The financial sector is increasingly dependent on technology and technology companies for the provision of financial services, but this makes financial services vulnerable to problems with underlying technology, including disruption caused by cyberattacks.
While these risks are partially addressed at an European Union (EU) level through general rules and financial services rules, European legislators believed that a dedicated framework to promote operational resilience in the financial sector was necessary, and the result is the Digital Operational Resilience Act (DORA), which introduces a comprehensive framework for effective risk management, cybersecurity capabilities, and third-party risk management to ensure the uninterrupted delivery of financial services.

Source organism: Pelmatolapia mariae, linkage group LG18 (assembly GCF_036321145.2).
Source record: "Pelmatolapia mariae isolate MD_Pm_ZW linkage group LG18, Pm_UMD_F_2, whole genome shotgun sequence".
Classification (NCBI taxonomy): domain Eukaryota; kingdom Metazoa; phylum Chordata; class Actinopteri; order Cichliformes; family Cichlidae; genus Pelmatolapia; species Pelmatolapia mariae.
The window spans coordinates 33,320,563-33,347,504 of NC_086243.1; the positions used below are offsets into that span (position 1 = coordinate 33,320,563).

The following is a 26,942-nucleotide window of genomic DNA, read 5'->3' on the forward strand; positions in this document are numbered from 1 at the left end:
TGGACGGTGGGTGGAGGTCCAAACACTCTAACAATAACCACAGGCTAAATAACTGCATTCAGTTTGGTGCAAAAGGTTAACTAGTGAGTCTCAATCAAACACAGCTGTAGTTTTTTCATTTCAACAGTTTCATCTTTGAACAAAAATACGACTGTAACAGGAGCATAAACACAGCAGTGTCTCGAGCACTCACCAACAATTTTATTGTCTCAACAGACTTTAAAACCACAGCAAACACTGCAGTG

The Network and Information Systems Directive 2 (NIS2) is the general legal framework aimed at ensuring a high common level of cybersecurity by imposing obligations on organizations to manage cyber risks, report incidents, and cooperate with authorities to improve incident response capabilities.
However, NIS2 has only partial application to finance and has been unevenly implemented in the sector across EU member states. The DORA, therefore, seeks to improve and harmonize operational resilience requirements for all EU financial entities by amending several regulations as well as overriding and extending core provisions of the NIS2 directive that cover cybersecurity measures for the protection of critical infrastructure, with specific and additional provisions for the financial sector to ensure the resilience of financial services.
In addition to addressing the five main areas of compliance required by the regulation, KuppingerCole Analysts recommends that organizations adopt the concept of a security fabric to support a consistent approach to cybersecurity and compliance with multiple laws and regulations, including the DORA.